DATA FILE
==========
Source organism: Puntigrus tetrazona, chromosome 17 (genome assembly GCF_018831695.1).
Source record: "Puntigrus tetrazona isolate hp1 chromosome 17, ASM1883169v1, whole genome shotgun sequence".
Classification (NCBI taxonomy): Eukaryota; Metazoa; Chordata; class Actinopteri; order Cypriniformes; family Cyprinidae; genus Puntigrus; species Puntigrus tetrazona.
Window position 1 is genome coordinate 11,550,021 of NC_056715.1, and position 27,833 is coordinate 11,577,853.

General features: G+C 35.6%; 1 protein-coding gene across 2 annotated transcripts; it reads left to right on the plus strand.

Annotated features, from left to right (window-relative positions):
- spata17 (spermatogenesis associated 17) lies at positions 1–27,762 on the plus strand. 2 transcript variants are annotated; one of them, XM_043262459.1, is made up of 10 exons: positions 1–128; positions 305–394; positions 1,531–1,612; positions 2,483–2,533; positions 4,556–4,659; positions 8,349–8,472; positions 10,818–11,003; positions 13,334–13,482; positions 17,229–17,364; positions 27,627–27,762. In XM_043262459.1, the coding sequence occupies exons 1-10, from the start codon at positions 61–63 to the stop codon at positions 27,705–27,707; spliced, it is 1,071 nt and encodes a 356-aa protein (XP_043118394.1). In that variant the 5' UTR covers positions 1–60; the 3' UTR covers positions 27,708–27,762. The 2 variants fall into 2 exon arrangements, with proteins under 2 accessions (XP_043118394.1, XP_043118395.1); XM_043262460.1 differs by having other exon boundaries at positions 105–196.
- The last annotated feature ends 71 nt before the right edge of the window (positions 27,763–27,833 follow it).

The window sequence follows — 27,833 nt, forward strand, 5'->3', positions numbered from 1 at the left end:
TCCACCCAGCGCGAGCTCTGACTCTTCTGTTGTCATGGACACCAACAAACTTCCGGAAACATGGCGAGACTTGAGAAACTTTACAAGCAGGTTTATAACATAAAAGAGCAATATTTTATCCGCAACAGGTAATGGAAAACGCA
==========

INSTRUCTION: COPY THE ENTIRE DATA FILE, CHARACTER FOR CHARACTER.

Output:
Source organism: Puntigrus tetrazona, chromosome 17 (genome assembly GCF_018831695.1).
Source record: "Puntigrus tetrazona isolate hp1 chromosome 17, ASM1883169v1, whole genome shotgun sequence".
Classification (NCBI taxonomy): Eukaryota; Metazoa; Chordata; class Actinopteri; order Cypriniformes; family Cyprinidae; genus Puntigrus; species Puntigrus tetrazona.
Window position 1 is genome coordinate 11,550,021 of NC_056715.1, and position 27,833 is coordinate 11,577,853.

General features: G+C 35.6%; 1 protein-coding gene across 2 annotated transcripts; it reads left to right on the plus strand.

Annotated features, from left to right (window-relative positions):
- spata17 (spermatogenesis associated 17) lies at positions 1–27,762 on the plus strand. 2 transcript variants are annotated; one of them, XM_043262459.1, is made up of 10 exons: positions 1–128; positions 305–394; positions 1,531–1,612; positions 2,483–2,533; positions 4,556–4,659; positions 8,349–8,472; positions 10,818–11,003; positions 13,334–13,482; positions 17,229–17,364; positions 27,627–27,762. In XM_043262459.1, the coding sequence occupies exons 1-10, from the start codon at positions 61–63 to the stop codon at positions 27,705–27,707; spliced, it is 1,071 nt and encodes a 356-aa protein (XP_043118394.1). In that variant the 5' UTR covers positions 1–60; the 3' UTR covers positions 27,708–27,762. The 2 variants fall into 2 exon arrangements, with proteins under 2 accessions (XP_043118394.1, XP_043118395.1); XM_043262460.1 differs by having other exon boundaries at positions 105–196.
- The last annotated feature ends 71 nt before the right edge of the window (positions 27,763–27,833 follow it).

The window sequence follows — 27,833 nt, forward strand, 5'->3', positions numbered from 1 at the left end:
TCCACCCAGCGCGAGCTCTGACTCTTCTGTTGTCATGGACACCAACAAACTTCCGGAAACATGGCGAGACTTGAGAAACTTTACAAGCAGGTTTATAACATAAAAGAGCAATATTTTATCCGCAACAGGTAATGGAAAACGCA